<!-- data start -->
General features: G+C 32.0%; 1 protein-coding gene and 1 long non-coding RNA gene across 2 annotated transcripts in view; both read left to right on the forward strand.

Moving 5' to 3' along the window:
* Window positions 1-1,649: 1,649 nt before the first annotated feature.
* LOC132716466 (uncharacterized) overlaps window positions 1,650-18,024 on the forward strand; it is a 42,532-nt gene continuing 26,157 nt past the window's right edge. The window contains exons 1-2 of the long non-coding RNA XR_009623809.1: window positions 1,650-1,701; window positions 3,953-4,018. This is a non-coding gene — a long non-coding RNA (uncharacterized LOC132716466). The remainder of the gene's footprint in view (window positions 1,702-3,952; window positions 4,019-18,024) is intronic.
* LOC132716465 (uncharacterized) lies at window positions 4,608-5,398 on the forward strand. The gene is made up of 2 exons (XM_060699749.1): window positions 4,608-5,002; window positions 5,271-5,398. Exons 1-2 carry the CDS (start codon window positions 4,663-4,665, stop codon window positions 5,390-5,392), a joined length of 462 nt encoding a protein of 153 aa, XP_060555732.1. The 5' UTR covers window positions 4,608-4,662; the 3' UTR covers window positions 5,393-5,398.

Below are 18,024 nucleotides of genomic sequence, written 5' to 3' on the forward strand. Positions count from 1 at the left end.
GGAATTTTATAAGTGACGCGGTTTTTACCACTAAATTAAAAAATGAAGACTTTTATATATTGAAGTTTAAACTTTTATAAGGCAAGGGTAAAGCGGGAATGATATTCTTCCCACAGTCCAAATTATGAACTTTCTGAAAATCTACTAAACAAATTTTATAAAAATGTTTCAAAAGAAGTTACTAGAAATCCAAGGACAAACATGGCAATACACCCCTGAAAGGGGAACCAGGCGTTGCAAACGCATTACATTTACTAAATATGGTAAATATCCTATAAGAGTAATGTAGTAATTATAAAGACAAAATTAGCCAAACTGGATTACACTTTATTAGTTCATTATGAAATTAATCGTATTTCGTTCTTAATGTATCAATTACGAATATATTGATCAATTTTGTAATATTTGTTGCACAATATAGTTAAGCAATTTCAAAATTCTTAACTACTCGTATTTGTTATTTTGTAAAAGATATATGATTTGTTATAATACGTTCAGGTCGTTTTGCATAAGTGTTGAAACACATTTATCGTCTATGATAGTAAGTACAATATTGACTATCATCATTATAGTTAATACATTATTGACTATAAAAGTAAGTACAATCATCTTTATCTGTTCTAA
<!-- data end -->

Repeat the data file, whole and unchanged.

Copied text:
General features: G+C 32.0%; 1 protein-coding gene and 1 long non-coding RNA gene across 2 annotated transcripts in view; both read left to right on the forward strand.

Moving 5' to 3' along the window:
* Window positions 1-1,649: 1,649 nt before the first annotated feature.
* LOC132716466 (uncharacterized) overlaps window positions 1,650-18,024 on the forward strand; it is a 42,532-nt gene continuing 26,157 nt past the window's right edge. The window contains exons 1-2 of the long non-coding RNA XR_009623809.1: window positions 1,650-1,701; window positions 3,953-4,018. This is a non-coding gene — a long non-coding RNA (uncharacterized LOC132716466). The remainder of the gene's footprint in view (window positions 1,702-3,952; window positions 4,019-18,024) is intronic.
* LOC132716465 (uncharacterized) lies at window positions 4,608-5,398 on the forward strand. The gene is made up of 2 exons (XM_060699749.1): window positions 4,608-5,002; window positions 5,271-5,398. Exons 1-2 carry the CDS (start codon window positions 4,663-4,665, stop codon window positions 5,390-5,392), a joined length of 462 nt encoding a protein of 153 aa, XP_060555732.1. The 5' UTR covers window positions 4,608-4,662; the 3' UTR covers window positions 5,393-5,398.

Below are 18,024 nucleotides of genomic sequence, written 5' to 3' on the forward strand. Positions count from 1 at the left end.
GGAATTTTATAAGTGACGCGGTTTTTACCACTAAATTAAAAAATGAAGACTTTTATATATTGAAGTTTAAACTTTTATAAGGCAAGGGTAAAGCGGGAATGATATTCTTCCCACAGTCCAAATTATGAACTTTCTGAAAATCTACTAAACAAATTTTATAAAAATGTTTCAAAAGAAGTTACTAGAAATCCAAGGACAAACATGGCAATACACCCCTGAAAGGGGAACCAGGCGTTGCAAACGCATTACATTTACTAAATATGGTAAATATCCTATAAGAGTAATGTAGTAATTATAAAGACAAAATTAGCCAAACTGGATTACACTTTATTAGTTCATTATGAAATTAATCGTATTTCGTTCTTAATGTATCAATTACGAATATATTGATCAATTTTGTAATATTTGTTGCACAATATAGTTAAGCAATTTCAAAATTCTTAACTACTCGTATTTGTTATTTTGTAAAAGATATATGATTTGTTATAATACGTTCAGGTCGTTTTGCATAAGTGTTGAAACACATTTATCGTCTATGATAGTAAGTACAATATTGACTATCATCATTATAGTTAATACATTATTGACTATAAAAGTAAGTACAATCATCTTTATCTGTTCTAA